While the launch of the PlayStation 4 has been an inarguable success, Sony hasn't had a lot of time to pop open the champagne. Instead, the company has found itself on the defensive as the Internet has been filled with tales of PS4 hardware failures.
Sony points out that fewer than than one percent of the units sold are defective - but when that works out to as many as 10,000 consoles, it's still a PR nightmare.
The 1 percent figure is a slight upward revision from the initial estimate of 0.4 percent - but still within Sony's "expected range". The company says it does not believe there is a singular problem with the PS4. They hope to alleviate fears of a systemic breakdown such as Microsoft faced with the Xbox 360's infamous "Red Ring of Death".
"There have been several issues reported, which leads us to believe there isn't a singular problem that could impact a broader percentage of PS4 units," the company said in a statement. "We also understand that some units were reportedly damaged during shipping. The number of affected PS4 systems is less than 1 percent, which represents a very small percentage of total units shipped to date and is within the expected range for a new product introduction. We understand the frustration of consumers that have had a problem and are working with them and our retail partners to help troubleshoot issues and ensure affected units are exchanged."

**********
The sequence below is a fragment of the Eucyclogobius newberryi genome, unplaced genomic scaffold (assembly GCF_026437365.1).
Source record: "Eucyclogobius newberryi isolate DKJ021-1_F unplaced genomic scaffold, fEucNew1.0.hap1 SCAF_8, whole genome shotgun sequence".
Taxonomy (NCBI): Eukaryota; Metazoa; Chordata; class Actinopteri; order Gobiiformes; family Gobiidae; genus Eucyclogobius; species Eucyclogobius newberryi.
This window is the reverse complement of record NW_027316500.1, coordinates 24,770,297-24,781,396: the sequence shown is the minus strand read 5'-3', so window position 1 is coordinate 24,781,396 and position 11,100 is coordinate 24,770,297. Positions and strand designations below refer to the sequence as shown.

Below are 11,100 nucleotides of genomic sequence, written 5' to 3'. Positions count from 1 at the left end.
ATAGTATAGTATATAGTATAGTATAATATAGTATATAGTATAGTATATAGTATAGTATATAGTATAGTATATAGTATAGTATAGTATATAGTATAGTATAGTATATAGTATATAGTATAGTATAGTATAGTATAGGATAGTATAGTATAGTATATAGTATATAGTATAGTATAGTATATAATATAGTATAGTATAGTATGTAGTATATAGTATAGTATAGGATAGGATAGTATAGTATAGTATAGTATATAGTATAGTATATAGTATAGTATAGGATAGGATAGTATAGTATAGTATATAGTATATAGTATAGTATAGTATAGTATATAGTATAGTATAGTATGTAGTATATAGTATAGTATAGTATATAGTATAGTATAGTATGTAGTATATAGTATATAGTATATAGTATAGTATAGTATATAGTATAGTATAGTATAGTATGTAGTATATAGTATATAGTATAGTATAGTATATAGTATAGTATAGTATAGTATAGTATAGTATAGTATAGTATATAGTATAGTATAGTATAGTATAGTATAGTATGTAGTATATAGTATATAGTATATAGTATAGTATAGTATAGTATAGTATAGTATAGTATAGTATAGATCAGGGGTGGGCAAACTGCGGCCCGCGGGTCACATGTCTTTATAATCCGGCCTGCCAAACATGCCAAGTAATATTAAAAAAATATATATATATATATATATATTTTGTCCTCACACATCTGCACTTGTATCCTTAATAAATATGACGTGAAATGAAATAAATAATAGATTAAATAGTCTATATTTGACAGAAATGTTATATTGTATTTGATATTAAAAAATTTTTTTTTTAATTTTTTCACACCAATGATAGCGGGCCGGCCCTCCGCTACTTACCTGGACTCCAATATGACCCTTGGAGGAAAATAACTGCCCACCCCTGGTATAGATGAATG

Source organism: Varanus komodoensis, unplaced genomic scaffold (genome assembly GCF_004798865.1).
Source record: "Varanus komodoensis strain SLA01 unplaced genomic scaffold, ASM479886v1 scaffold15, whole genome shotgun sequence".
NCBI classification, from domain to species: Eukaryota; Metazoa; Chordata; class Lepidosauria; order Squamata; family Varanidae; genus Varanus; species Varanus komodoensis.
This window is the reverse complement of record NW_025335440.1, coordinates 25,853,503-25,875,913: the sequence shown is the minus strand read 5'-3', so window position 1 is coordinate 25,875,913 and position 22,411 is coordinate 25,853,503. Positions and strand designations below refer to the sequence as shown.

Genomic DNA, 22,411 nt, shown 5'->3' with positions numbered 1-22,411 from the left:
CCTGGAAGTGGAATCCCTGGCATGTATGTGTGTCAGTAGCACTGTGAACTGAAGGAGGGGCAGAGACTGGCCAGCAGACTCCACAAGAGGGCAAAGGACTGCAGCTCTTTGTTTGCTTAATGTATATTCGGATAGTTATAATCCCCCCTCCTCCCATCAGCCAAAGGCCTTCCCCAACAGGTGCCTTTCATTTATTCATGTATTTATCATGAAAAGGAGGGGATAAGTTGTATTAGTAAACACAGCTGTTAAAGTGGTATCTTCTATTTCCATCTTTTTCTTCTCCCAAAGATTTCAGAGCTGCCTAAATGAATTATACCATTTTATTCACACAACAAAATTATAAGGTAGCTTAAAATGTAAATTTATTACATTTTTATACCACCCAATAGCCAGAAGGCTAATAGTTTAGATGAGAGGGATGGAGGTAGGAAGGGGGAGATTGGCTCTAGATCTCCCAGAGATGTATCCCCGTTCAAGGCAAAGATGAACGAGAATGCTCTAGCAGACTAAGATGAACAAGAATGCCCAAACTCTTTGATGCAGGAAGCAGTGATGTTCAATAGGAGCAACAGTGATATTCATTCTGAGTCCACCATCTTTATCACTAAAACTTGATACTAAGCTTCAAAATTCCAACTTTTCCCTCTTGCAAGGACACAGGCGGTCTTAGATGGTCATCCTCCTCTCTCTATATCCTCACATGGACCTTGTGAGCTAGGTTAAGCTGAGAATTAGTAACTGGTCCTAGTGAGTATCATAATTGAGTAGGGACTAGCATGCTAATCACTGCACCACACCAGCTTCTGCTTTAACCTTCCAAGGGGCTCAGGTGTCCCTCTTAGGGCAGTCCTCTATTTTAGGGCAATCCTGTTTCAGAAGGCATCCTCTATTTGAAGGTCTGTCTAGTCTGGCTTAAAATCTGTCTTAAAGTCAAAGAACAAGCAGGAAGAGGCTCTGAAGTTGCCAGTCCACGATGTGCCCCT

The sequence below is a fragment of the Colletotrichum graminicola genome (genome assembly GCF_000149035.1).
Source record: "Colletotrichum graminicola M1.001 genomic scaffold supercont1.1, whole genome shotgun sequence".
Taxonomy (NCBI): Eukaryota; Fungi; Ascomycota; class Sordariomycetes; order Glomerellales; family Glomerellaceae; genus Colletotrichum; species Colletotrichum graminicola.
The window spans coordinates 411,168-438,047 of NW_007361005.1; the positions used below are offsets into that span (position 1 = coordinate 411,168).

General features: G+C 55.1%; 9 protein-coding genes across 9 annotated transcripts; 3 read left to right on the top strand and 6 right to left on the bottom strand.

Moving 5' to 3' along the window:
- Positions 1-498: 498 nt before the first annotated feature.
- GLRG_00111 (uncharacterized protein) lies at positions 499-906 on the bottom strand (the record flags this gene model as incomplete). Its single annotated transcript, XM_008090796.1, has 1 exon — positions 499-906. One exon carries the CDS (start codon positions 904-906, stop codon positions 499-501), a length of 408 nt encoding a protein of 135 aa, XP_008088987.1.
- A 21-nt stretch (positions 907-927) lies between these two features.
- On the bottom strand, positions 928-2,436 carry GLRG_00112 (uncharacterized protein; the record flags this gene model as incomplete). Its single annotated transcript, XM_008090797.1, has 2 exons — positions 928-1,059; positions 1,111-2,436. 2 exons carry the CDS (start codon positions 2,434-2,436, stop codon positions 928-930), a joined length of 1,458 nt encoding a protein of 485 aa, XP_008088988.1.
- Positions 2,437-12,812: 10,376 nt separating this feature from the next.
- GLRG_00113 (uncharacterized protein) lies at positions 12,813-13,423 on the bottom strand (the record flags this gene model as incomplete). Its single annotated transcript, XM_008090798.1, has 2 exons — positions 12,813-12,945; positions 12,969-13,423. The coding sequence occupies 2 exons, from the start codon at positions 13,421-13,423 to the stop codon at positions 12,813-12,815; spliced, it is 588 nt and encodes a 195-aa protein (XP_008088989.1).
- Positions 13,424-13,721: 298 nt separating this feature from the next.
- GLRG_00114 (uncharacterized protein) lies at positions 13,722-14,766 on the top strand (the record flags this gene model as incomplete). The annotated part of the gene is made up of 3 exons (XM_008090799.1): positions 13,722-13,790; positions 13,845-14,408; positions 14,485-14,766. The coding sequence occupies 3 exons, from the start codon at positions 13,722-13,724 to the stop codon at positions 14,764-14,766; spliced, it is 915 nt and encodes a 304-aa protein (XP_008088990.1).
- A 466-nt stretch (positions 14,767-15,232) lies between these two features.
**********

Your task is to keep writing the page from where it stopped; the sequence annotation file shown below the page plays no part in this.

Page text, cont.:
That consumer frustration is spilling out in inconvenient - and very public - places, though. On Amazon's PS4 hardware page, 757 of the 3,111 reviews - roughly 25 percent - give the system just one star, with many of those users complaining of hardware issues, including the so-called "blue light of death". (Once any hardware issue acquires a nickname, it becomes a PR crisis.)
That particular problem occurs when users try to boot up the system. Some PS4 units never make it to the home screen, leaving users staring at a blinking blue line atop the box.